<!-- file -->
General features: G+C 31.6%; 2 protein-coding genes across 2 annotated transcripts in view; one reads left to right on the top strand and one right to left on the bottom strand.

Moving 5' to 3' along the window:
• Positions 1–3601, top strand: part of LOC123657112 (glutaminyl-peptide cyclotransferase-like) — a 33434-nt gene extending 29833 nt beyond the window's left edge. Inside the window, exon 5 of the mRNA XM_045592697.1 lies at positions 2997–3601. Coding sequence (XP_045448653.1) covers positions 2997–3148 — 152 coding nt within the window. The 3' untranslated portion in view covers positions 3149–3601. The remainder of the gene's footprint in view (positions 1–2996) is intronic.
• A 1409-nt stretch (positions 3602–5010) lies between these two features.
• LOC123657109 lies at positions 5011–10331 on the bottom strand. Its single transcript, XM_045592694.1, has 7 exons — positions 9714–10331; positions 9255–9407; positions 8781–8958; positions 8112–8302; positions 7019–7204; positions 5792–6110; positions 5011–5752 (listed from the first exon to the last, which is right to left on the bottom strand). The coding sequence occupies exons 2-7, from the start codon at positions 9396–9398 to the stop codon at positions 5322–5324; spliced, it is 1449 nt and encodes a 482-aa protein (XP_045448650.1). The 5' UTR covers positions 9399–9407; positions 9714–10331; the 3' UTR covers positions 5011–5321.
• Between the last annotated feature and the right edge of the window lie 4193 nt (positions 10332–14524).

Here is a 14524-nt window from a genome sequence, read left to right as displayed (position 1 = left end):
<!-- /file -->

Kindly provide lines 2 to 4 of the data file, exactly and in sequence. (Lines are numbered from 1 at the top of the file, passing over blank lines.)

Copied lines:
Moving 5' to 3' along the window:
• Positions 1–3601, top strand: part of LOC123657112 (glutaminyl-peptide cyclotransferase-like) — a 33434-nt gene extending 29833 nt beyond the window's left edge. Inside the window, exon 5 of the mRNA XM_045592697.1 lies at positions 2997–3601. Coding sequence (XP_045448653.1) covers positions 2997–3148 — 152 coding nt within the window. The 3' untranslated portion in view covers positions 3149–3601. The remainder of the gene's footprint in view (positions 1–2996) is intronic.
• A 1409-nt stretch (positions 3602–5010) lies between these two features.